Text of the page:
Posted: 01 Nov 2008 04:03 AM CDT
In September, news emerged from China that thousands of babies had taken ill having drunk formula milk to which the organic compound melamine had been added. The melamine was being added by unscrupulous operatives somewhere in the milk supply chain, to artificially boost the nitrogen content of the product, and so spoof higher protein levels than are actually present.
Subsequently, lists of contaminated products appeared in the media and on the web and as the melamine scandal widened, the Chinese government issued an apology and promised to crack down on the problem.
However, with news this week that batches of eggs imported into Hong Kong from China have tested positive for melamine, which is suspected of causing kidney problems, it now appears that the compound is being added routinely to animal feed in China. According to the BBC, this news has been released into the Chinese state media by a government realising it has far less control over food standards that it ought to have.
The melamine scandal is not new. It is essentially an open secret in China that the compound is added to all kinds of foods, particularly animal feed and pet food to artificially inflate the protein readings at the so-called quality control stage. Melamine was at the heart of the petfood scandal in 2007, but that was simply the first time that the West learned of the problem. It seems obvious that melamine could have been in the food chain much longer than that.
But, whether the open secret of melamine in the food supply is actually as serious a problem as the media would have us believe is down to toxic dose. AP quotes Peter Dingle, a toxicologist from Murdoch University, Perth, Australia, who says that aside from the tainted baby formula that killed at least four Chinese infants and left 54,000 children hospitalized in September, it is unlikely humans will get sick from melamine. The amount of the chemical in a few servings of bacon, for instance, would simply be too low, he said. But he is not recommending that the practice continue unchecked. China should have cracked down sooner on feed companies he and others have said.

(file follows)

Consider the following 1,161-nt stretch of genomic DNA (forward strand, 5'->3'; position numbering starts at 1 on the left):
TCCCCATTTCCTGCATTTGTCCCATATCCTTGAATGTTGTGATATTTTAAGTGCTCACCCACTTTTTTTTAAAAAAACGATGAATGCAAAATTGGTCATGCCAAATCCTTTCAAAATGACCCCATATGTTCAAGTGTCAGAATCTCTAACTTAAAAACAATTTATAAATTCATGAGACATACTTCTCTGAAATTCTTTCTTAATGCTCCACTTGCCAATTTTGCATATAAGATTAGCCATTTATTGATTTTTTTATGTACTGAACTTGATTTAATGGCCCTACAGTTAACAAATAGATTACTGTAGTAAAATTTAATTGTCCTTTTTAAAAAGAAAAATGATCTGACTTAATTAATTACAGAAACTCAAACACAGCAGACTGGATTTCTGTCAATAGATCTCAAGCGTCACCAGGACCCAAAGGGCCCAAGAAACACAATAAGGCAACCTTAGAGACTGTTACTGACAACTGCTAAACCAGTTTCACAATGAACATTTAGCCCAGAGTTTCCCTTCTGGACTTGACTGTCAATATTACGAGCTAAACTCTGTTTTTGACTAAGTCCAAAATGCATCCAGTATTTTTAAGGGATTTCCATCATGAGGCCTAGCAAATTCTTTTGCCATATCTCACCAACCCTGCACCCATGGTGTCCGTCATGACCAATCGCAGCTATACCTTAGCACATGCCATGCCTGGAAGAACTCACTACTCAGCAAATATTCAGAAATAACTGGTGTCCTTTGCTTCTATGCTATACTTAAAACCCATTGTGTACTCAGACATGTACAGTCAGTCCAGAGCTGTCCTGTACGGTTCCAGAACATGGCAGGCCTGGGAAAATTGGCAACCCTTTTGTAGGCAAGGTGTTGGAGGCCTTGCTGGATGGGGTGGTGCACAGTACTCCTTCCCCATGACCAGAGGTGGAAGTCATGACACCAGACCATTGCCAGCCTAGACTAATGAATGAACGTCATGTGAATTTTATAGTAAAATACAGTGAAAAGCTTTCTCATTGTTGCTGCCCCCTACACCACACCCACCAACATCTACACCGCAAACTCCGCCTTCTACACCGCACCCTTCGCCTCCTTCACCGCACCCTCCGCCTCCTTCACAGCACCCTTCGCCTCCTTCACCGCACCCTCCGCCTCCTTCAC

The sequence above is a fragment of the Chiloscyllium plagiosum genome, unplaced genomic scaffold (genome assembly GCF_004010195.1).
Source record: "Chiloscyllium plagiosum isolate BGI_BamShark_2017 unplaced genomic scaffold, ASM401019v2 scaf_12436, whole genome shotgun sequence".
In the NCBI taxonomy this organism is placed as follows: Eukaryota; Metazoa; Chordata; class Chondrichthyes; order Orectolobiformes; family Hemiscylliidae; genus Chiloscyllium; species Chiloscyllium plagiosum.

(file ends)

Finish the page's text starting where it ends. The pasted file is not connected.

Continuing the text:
However, if the melamine open secret is as big as it appears from the outside, it is unlikely to be stopped any time soon, particularly because of the heirarchical government system in China. “It could take five or even 10 years” before some companies stop adding the chemical to food products, Jason Yan of the US Grains Council is quoted by AP.
Posted: 31 Oct 2008 04:10 AM CDT
Urban planner Mitchell Joachim was challenged to design a car that’s more environmentally friendly. He responded by helping to literally reinvent the wheel.
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Posted: 31 Oct 2008 04:00 AM CDT
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